Today, as I walked towards the class, someone shouted 'Ma'am Aa gayi! Yayyyy!' and a chorus of Yays went up. I walked in with the kids and they said ''aaam'. I said to them 'How are you?' and the deafening 'Just Fine!' with each kid giving me two thumbs up had me laughing as usual.

I've become braver - earlier I used to teach only one section in class 1, but now I get two sections to pile into one so that all the kids in Class 2 learn something new. I'm smarter too - I figured that the songs and the poems engage them the most because they love it - the stories I tell have to be carefully planned with lots of animation and playacting and emotion from me, for it to hold everyone's attention. And I have to cut back on the little gifts because they distract the kids and make them act up. ( Although I don't regret carrying a packet of Mango churan golis into the class today and distributing them to the children who were 'behaving well'. Yes, in the end I had to pretty much drop the packet and flee for my life, but it looked like it was working until everyone started to step on each other in their attempt to prove how well-behaved they were.)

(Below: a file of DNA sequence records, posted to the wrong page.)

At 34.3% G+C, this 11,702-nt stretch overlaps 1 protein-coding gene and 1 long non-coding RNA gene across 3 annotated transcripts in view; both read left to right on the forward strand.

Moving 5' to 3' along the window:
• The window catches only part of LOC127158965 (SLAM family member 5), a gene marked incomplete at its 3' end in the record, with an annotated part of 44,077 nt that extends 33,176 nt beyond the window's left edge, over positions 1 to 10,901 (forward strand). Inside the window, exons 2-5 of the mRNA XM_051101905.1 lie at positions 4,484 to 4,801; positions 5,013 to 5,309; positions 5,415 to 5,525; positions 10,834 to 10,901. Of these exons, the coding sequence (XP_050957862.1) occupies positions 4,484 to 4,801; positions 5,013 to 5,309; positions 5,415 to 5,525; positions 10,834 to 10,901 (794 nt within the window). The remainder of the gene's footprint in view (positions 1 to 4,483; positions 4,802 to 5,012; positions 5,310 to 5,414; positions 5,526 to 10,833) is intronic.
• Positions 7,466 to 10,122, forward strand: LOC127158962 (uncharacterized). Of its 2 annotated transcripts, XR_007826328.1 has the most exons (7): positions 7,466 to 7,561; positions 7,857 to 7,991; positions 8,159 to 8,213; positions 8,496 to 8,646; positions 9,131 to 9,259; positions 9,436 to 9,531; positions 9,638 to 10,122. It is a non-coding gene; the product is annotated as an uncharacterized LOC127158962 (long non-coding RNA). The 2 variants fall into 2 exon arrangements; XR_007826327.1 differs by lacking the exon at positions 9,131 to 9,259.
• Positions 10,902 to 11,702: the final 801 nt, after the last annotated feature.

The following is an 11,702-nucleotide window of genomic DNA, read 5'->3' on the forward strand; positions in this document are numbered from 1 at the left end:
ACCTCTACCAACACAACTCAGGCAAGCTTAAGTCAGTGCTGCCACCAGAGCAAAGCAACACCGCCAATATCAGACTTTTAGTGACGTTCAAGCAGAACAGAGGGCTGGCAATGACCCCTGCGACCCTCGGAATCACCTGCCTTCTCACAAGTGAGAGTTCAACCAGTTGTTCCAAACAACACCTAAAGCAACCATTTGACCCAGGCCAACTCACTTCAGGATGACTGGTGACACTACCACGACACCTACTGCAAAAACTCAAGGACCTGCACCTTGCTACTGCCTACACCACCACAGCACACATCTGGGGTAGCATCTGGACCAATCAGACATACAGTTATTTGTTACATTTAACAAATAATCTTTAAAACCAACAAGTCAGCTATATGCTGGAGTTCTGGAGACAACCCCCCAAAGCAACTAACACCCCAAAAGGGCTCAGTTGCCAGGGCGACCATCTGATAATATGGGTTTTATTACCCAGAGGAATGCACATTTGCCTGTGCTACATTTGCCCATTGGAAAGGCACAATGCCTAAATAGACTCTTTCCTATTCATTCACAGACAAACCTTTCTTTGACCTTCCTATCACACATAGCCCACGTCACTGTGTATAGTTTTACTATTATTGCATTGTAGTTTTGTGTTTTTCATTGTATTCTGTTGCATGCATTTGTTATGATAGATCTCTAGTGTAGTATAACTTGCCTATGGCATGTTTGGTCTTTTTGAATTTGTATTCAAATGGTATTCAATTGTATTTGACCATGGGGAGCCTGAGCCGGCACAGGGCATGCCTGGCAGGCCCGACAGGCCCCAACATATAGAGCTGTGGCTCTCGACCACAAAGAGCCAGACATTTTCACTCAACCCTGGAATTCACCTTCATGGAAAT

On Christmas, I played Santa with them - getting them to write a letter about what they wanted from Santa. Their written English really isn't very good but they painstakingly stated their wishes on scraps of paper which I collected - and then Peanut and me went shopping with our list. About 40 items were purchased, including 'Cakes' and 'Doll' and 'Car' and 'Toffee' ( I was touched at how many kids just wanted a Toffee for Christmas - so they got full toffee packets). On the day of the distribution, Vijay and the kids came along to help me hand them out - it was nice although there was a minor scuffle when Papad decided the little white car belonged to him and not to young Prince.